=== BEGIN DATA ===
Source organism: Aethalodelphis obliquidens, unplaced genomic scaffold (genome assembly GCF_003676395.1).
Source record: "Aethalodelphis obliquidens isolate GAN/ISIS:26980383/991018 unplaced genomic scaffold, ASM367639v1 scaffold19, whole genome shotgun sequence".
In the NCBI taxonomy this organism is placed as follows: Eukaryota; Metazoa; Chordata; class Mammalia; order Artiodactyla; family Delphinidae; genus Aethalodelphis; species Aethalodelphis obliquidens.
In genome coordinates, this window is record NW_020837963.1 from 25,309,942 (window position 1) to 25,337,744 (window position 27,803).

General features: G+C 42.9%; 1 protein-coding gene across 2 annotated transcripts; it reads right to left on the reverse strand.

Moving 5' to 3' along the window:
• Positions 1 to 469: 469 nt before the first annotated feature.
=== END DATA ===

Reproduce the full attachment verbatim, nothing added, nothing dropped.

Source organism: Aethalodelphis obliquidens, unplaced genomic scaffold (genome assembly GCF_003676395.1).
Source record: "Aethalodelphis obliquidens isolate GAN/ISIS:26980383/991018 unplaced genomic scaffold, ASM367639v1 scaffold19, whole genome shotgun sequence".
In the NCBI taxonomy this organism is placed as follows: Eukaryota; Metazoa; Chordata; class Mammalia; order Artiodactyla; family Delphinidae; genus Aethalodelphis; species Aethalodelphis obliquidens.
In genome coordinates, this window is record NW_020837963.1 from 25,309,942 (window position 1) to 25,337,744 (window position 27,803).

General features: G+C 42.9%; 1 protein-coding gene across 2 annotated transcripts; it reads right to left on the reverse strand.

Moving 5' to 3' along the window:
• Positions 1 to 469: 469 nt before the first annotated feature.